It took 3 years to transform the Avenue of Death into the Alley of Life. Well, okay, 3 years and $50 million. Regardless, the creators of the High Line Park deserve a round of applause.
In New York City we are tiny creatures surrounded by a mountainous jungle of glass and concrete. The streets and avenues of Manhattan leave little space for real greens. Chelsea is a particularly industrial and gloomy area… Well, it was before the rough old railroad was redesigned into a modern, delightful park.
The first railroad was built in this area in 1847. It opened job positions not only for railway workers and freight handlers, but also for cowboys. In contrast with their Wild West colleagues, West Side Cowboys had to wrangle local citizens instead of cattle. Their actual job was to ride horses around, waving signal flags alerting people of incoming trains. For some reason, humans are not that easy to herd. Despite all precautions, there were still so many lethal accidents involving humans that the road became known as the “Avenue of Death.” Finally, the government found a more efficient solution than cowboys and raised the rails 25 feet above the ground.
The very last train ran through the Highline in 1980. There was no further need for the railways, as advanced transportation systems had been built. Derelict rusty rails were a peeve for everyone, except perhaps vagabonds and hooligans. Society demanded that the city demolish the structure.
The citizens’ demand was finally going to be satisfied in 1999. But, I would not be writing this story if it weren’t for two smart New Yorkers, Joshua David and Robert Hammond, who realized that there were 1.5 miles of expensive Manhattan street that improvident compatriots were going to just destroy.
Robert and Joshua crossed four straight lanes into an H-shaped logo, proclaimed themselves “Friends of High Line” and suggested that the city not destroy the High Line, but create around it. They approached the government with diligent research and detailed planning. After some head-scratching and session-sitting, authorities сoncluded that the idea was nice.
The Friends of High Line got $50 million to repurpose old and rusty railroad. Within three years, High Line Park was formed. It’s now one of the most prominent places in New York.
As the park developed, so did the whole surrounding area. Artists, hipsters, and other modern groups of citizens began to see Chelsea as a desirable place to live and work. Housing pricing rose accordingly.
Those who disagreed with all the changes were confined to the New York version of Bastille: windows bricked closed and gridded.
The secret symbols of Friends of High Line were spotted on some windows.
It is a famous world tradition to transform old industrial sites into contemporary art. When it comes to contemporary art, contemporary graffiti is usually present.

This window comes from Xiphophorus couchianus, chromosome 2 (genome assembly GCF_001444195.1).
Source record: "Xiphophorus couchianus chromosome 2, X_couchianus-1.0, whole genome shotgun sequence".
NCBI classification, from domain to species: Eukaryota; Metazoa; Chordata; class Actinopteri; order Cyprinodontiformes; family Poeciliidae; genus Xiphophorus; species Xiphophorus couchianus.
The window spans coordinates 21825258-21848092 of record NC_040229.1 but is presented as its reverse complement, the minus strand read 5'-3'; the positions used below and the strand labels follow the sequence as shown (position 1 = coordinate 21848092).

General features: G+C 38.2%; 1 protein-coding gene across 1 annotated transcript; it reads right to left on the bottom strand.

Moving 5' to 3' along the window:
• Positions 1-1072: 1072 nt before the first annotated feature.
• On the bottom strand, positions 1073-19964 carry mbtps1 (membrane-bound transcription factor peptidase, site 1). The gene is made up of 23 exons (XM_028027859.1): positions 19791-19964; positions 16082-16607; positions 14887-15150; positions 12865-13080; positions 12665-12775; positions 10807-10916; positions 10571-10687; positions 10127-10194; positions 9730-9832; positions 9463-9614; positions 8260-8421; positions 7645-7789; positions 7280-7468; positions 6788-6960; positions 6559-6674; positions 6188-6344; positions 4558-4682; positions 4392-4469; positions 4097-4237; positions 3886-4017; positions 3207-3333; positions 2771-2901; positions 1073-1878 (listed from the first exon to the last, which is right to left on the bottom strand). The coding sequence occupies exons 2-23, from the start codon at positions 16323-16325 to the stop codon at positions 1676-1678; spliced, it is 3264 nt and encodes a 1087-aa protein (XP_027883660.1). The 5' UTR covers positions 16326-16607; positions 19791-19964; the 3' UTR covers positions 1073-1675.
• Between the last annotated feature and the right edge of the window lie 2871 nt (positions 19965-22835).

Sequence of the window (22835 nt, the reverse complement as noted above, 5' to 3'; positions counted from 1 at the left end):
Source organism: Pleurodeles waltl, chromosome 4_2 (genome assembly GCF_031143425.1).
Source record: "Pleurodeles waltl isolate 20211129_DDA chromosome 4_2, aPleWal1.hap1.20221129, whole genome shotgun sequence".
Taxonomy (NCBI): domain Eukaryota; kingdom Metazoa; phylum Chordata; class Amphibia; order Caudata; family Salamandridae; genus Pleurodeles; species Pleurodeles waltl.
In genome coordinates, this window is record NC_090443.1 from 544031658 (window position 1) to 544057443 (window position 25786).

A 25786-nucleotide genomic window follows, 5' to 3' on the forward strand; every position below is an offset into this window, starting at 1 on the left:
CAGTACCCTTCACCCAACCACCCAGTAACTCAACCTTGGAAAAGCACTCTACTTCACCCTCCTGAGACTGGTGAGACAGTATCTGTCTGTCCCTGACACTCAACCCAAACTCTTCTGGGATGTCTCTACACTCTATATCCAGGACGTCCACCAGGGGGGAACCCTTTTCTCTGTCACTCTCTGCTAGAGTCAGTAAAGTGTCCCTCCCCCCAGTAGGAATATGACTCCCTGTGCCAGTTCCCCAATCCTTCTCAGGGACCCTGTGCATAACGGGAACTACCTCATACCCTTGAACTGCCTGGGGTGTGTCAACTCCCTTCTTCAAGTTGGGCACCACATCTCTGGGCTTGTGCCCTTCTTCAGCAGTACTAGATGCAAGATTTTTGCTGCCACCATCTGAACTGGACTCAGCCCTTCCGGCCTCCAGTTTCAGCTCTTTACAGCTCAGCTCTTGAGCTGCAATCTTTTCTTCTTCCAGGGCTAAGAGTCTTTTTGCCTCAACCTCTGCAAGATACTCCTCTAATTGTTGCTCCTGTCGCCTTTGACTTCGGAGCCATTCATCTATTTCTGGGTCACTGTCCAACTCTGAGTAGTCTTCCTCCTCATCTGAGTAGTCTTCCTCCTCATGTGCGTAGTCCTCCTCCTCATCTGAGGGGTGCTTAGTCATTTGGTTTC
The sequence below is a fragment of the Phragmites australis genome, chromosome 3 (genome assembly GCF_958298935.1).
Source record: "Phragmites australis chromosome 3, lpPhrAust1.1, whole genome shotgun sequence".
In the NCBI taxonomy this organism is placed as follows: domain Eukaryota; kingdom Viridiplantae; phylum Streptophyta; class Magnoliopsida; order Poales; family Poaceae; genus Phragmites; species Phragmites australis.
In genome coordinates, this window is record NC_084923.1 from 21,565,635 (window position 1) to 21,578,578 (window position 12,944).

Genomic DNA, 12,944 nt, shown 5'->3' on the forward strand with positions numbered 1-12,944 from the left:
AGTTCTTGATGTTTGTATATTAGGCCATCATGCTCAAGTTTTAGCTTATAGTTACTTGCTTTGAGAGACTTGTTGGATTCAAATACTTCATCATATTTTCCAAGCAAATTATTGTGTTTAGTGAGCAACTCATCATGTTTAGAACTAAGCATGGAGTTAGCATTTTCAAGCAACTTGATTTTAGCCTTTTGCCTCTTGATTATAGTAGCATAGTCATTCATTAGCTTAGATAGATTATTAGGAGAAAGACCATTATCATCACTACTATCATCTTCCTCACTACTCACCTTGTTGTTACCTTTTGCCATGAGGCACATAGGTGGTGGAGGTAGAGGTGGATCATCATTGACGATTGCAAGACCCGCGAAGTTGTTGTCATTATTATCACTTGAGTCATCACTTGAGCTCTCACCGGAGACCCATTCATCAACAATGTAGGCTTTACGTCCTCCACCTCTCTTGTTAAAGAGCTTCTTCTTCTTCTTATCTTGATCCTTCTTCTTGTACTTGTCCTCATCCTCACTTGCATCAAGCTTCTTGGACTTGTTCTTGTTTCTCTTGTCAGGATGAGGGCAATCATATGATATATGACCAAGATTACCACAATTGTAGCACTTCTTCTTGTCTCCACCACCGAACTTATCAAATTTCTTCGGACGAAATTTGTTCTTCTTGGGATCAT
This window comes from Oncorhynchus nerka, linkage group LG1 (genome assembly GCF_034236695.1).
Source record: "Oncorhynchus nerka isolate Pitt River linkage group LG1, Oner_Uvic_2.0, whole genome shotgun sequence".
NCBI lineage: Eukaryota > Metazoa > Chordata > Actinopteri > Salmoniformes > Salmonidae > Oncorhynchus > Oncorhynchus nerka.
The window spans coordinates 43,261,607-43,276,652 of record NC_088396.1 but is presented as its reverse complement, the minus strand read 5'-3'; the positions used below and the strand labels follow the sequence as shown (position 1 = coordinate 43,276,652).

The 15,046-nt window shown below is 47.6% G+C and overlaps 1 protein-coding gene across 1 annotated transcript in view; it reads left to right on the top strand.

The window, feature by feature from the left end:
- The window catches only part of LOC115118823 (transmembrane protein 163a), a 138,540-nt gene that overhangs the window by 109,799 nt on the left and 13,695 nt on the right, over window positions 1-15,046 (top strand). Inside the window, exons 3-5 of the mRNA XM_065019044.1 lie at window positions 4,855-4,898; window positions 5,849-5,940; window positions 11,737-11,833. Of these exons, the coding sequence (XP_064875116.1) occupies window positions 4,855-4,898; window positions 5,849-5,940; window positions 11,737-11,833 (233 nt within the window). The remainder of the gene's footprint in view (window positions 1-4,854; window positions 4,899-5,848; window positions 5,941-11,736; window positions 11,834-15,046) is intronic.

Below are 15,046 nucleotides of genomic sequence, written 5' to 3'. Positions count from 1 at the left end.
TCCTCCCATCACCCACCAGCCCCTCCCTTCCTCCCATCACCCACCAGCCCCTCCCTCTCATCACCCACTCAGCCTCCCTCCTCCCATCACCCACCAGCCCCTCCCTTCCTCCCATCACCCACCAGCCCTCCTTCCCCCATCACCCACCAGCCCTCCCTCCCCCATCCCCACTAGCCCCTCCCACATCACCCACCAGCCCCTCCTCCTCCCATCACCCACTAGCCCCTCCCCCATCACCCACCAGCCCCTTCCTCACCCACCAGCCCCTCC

The High Line offers a great view of the two huge red edifices on 23d street. They are named the London Terrace Towers and they represent one of the biggest apartment complexes on Earth and sprawl out across the whole block.
This masterpiece of contemporary development stands proudly just across from the 85-year-old, antique London Terrace Towers.
The next photo represents a prominent, modern piece of a rusty structure:
The garden begins to resemble a jungle:
The High Line flora encourages visitors to practice the art of photography.
The park offers the perfect view of a busy intersection on 10th Avenue. Here, you can sit on a comfortable bench and destress yourself overlooking fellow citizens stuck in relentless Manhattan traffic.
Drinks and snacks can make the show even more enjoyable.
Locals are playing some strange type of poker.
The Chelsea Market Passage provides precious shade, drinks, snacks, and a variety of High Line souvenirs.
This place is called Diller – von Furstenberg Sundeck. It is not necessary to remember the name, just keep in mind that the part of the park between West 14th and West 15th Streets provides some foot bath features.
Living up to its “Sun Deck” name, deck chairs for lounging are featured on this part of the High Line. They are installed directly onto the rails.
Some equipped with wheels are mobile.
Aside from sunbathing and foot-wetting opportunities, the park offers stargazing, boxing, meditation, and a variety of tours and educational programs for both kids and adults. Check the schedule on the official website: http://www.thehighline.org/
Admission Price: free
Address: full list of 11 entrances is here
Dec 1 to Mar 31: 7:00 AM – 7:00 PM
Apr 1 to May 31: 7:00 AM – 10:00 PM
June 1 to Sept 30: 7:00 AM – 11:00 PM
Oct 1 to Nov 30: 7:00 AM – 10:00 PM